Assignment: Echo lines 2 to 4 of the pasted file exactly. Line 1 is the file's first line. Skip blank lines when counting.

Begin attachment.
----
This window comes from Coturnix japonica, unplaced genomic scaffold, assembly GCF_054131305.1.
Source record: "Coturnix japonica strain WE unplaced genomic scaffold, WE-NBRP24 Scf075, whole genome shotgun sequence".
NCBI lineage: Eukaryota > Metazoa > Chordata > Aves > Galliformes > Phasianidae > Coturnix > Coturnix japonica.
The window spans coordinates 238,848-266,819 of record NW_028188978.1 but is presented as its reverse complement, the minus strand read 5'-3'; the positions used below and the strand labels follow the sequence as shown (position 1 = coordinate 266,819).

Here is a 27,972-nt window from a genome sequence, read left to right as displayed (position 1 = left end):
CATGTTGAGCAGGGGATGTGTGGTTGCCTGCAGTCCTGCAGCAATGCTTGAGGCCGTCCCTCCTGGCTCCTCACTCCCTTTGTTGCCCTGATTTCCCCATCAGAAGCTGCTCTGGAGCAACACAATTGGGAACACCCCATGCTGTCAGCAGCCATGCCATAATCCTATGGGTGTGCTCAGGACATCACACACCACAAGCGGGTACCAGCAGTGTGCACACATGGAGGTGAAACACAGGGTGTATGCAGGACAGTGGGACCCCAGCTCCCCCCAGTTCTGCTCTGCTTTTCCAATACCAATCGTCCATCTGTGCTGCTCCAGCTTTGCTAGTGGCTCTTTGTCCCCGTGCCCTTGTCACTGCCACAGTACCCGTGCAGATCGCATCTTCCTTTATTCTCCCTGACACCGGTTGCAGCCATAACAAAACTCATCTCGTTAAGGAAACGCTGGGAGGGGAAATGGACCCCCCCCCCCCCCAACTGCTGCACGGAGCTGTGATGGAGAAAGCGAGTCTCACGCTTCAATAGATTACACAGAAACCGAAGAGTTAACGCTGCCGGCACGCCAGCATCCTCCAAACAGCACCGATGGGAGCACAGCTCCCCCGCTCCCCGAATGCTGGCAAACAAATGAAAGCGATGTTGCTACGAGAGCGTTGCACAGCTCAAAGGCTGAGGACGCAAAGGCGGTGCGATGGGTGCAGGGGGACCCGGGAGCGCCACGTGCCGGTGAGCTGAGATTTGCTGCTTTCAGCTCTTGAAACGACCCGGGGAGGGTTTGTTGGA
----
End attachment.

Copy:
Source record: "Coturnix japonica strain WE unplaced genomic scaffold, WE-NBRP24 Scf075, whole genome shotgun sequence".
NCBI lineage: Eukaryota > Metazoa > Chordata > Aves > Galliformes > Phasianidae > Coturnix > Coturnix japonica.
The window spans coordinates 238,848-266,819 of record NW_028188978.1 but is presented as its reverse complement, the minus strand read 5'-3'; the positions used below and the strand labels follow the sequence as shown (position 1 = coordinate 266,819).